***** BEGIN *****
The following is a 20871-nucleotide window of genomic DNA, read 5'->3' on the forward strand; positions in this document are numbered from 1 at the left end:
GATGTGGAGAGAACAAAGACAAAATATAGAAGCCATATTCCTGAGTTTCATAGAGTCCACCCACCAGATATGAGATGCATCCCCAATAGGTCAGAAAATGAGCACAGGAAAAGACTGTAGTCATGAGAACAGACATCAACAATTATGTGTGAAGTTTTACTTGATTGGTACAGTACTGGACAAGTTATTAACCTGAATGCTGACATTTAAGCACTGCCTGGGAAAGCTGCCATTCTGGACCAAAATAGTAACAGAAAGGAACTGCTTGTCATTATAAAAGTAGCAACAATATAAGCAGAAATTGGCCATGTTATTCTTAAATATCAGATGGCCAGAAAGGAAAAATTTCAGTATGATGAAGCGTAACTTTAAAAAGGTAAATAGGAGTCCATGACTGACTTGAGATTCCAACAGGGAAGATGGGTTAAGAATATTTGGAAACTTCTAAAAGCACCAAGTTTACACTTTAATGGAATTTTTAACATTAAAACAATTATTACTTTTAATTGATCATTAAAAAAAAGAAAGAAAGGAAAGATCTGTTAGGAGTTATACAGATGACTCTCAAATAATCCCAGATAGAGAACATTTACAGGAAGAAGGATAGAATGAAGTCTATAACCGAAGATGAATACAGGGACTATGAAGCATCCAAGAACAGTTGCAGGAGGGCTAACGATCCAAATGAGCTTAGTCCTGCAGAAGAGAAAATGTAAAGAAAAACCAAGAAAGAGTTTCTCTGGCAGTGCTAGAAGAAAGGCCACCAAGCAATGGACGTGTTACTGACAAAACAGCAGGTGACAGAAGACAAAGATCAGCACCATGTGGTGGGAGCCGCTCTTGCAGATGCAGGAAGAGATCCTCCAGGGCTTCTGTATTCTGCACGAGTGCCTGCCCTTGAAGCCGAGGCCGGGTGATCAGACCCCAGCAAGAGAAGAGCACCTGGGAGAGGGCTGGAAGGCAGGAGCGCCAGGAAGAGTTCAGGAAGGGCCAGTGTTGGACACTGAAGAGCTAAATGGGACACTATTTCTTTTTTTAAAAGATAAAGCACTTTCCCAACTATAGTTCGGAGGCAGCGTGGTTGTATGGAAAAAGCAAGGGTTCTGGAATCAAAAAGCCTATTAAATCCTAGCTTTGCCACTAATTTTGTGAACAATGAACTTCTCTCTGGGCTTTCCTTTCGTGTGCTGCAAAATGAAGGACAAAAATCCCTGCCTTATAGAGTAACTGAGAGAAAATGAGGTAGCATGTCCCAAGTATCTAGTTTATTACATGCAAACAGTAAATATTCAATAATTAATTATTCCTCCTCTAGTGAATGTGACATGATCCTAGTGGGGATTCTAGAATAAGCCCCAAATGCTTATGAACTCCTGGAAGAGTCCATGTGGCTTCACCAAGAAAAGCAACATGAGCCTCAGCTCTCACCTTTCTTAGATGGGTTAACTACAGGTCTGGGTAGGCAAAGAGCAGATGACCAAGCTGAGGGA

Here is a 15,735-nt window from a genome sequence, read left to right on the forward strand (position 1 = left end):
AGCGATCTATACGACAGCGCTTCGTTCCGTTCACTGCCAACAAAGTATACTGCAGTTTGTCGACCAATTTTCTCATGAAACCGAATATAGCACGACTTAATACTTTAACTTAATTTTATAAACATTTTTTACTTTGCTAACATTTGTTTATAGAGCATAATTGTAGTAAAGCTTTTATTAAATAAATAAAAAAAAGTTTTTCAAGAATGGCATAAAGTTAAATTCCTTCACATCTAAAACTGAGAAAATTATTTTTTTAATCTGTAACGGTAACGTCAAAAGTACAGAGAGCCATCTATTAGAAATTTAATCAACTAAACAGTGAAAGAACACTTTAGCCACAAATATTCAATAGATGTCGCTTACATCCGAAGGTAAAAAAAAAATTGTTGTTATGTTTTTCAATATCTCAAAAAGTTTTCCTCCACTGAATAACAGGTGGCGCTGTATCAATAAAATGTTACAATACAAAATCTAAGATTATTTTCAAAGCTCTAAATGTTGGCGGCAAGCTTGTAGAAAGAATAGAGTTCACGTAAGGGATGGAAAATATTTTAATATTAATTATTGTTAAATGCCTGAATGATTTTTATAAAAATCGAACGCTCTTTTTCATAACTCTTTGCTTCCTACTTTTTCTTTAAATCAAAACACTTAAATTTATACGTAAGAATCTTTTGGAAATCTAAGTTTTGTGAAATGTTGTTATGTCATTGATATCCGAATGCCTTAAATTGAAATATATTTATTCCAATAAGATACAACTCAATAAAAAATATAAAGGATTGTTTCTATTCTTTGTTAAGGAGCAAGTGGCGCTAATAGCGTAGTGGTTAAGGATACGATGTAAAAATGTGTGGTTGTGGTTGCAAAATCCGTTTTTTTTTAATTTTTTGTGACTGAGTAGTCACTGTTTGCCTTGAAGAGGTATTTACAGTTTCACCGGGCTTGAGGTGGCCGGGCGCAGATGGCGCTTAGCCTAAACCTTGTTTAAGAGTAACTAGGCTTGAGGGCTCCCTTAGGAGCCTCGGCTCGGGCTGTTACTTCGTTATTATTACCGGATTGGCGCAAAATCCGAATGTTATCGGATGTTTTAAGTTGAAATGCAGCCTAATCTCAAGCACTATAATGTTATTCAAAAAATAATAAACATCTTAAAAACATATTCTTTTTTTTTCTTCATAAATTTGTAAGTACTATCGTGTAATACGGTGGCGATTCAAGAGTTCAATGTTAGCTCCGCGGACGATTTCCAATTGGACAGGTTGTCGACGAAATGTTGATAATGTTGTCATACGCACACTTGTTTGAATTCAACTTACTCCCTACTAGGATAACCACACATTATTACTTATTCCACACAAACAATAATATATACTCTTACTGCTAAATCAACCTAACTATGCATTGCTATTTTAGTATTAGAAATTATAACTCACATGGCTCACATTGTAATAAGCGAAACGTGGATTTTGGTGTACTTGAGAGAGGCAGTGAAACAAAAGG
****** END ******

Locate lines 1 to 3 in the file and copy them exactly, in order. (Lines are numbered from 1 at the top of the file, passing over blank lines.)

The following is a 20871-nucleotide window of genomic DNA, read 5'->3' on the forward strand; positions in this document are numbered from 1 at the left end:
GATGTGGAGAGAACAAAGACAAAATATAGAAGCCATATTCCTGAGTTTCATAGAGTCCACCCACCAGATATGAGATGCATCCCCAATAGGTCAGAAAATGAGCACAGGAAAAGACTGTAGTCATGAGAACAGACATCAACAATTATGTGTGAAGTTTTACTTGATTGGTACAGTACTGGACAAGTTATTAACCTGAATGCTGACATTTAAGCACTGCCTGGGAAAGCTGCCATTCTGGACCAAAATAGTAACAGAAAGGAACTGCTTGTCATTATAAAAGTAGCAACAATATAAGCAGAAATTGGCCATGTTATTCTTAAATATCAGATGGCCAGAAAGGAAAAATTTCAGTATGATGAAGCGTAACTTTAAAAAGGTAAATAGGAGTCCATGACTGACTTGAGATTCCAACAGGGAAGATGGGTTAAGAATATTTGGAAACTTCTAAAAGCACCAAGTTTACACTTTAATGGAATTTTTAACATTAAAACAATTATTACTTTTAATTGATCATTAAAAAAAAGAAAGAAAGGAAAGATCTGTTAGGAGTTATACAGATGACTCTCAAATAATCCCAGATAGAGAACATTTACAGGAAGAAGGATAGAATGAAGTCTATAACCGAAGATGAATACAGGGACTATGAAGCATCCAAGAACAGTTGCAGGAGGGCTAACGATCCAAATGAGCTTAGTCCTGCAGAAGAGAAAATGTAAAGAAAAACCAAGAAAGAGTTTCTCTGGCAGTGCTAGAAGAAAGGCCACCAAGCAATGGACGTGTTACTGACAAAACAGCAGGTGACAGAAGACAAAGATCAGCACCATGTGGTGGGAGCCGCTCTTGCAGATGCAGGAAGAGATCCTCCAGGGCTTCTGTATTCTGCACGAGTGCCTGCCCTTGAAGCCGAGGCCGGGTGATCAGACCCCAGCAAGAGAAGAGCACCTGGGAGAGGGCTGGAAGGCAGGAGCGCCAGGAAGAGTTCAGGAAGGGCCAGTGTTGGACACTGAAGAGCTAAATGGGACACTATTTCTTTTTTTAAAAGATAAAGCACTTTCCCAACTATAGTTCGGAGGCAGCGTGGTTGTATGGAAAAAGCAAGGGTTCTGGAATCAAAAAGCCTATTAAATCCTAGCTTTGCCACTAATTTTGTGAACAATGAACTTCTCTCTGGGCTTTCCTTTCGTGTGCTGCAAAATGAAGGACAAAAATCCCTGCCTTATAGAGTAACTGAGAGAAAATGAGGTAGCATGTCCCAAGTATCTAGTTTATTACATGCAAACAGTAAATATTCAATAATTAATTATTCCTCCTCTAGTGAATGTGACATGATCCTAGTGGGGATTCTAGAATAAGCCCCAAATGCTTATGAACTCCTGGAAGAGTCCATGTGGCTTCACCAAGAAAAGCAACATGAGCCTCAGCTCTCACCTTTCTTAGATGGGTTAACTACAGGTCTGGGTAGGCAAAGAGCAGATGACCAAGCTGAGGGA

Here is a 15,735-nt window from a genome sequence, read left to right on the forward strand (position 1 = left end):